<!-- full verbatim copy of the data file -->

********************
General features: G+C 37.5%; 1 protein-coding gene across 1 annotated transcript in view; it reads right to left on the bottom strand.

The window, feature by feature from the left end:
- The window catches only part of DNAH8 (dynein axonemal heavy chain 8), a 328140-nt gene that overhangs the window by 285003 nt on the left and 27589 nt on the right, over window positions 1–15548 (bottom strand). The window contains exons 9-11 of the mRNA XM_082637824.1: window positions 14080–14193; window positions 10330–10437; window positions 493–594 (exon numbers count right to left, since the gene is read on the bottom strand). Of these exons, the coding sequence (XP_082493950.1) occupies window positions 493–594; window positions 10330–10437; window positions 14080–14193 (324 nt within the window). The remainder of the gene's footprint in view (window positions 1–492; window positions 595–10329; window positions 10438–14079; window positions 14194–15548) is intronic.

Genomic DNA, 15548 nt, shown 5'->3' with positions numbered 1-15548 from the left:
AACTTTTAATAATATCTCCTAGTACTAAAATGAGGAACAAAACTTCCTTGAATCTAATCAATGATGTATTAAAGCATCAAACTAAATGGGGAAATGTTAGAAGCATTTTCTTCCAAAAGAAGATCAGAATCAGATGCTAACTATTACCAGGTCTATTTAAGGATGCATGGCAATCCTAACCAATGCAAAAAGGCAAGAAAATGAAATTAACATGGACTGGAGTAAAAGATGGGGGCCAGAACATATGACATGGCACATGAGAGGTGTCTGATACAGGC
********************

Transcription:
General features: G+C 37.5%; 1 protein-coding gene across 1 annotated transcript in view; it reads right to left on the bottom strand.

The window, feature by feature from the left end:
- The window catches only part of DNAH8 (dynein axonemal heavy chain 8), a 328140-nt gene that overhangs the window by 285003 nt on the left and 27589 nt on the right, over window positions 1–15548 (bottom strand). The window contains exons 9-11 of the mRNA XM_082637824.1: window positions 14080–14193; window positions 10330–10437; window positions 493–594 (exon numbers count right to left, since the gene is read on the bottom strand). Of these exons, the coding sequence (XP_082493950.1) occupies window positions 493–594; window positions 10330–10437; window positions 14080–14193 (324 nt within the window). The remainder of the gene's footprint in view (window positions 1–492; window positions 595–10329; window positions 10438–14079; window positions 14194–15548) is intronic.

Genomic DNA, 15548 nt, shown 5'->3' with positions numbered 1-15548 from the left:
AACTTTTAATAATATCTCCTAGTACTAAAATGAGGAACAAAACTTCCTTGAATCTAATCAATGATGTATTAAAGCATCAAACTAAATGGGGAAATGTTAGAAGCATTTTCTTCCAAAAGAAGATCAGAATCAGATGCTAACTATTACCAGGTCTATTTAAGGATGCATGGCAATCCTAACCAATGCAAAAAGGCAAGAAAATGAAATTAACATGGACTGGAGTAAAAGATGGGGGCCAGAACATATGACATGGCACATGAGAGGTGTCTGATACAGGC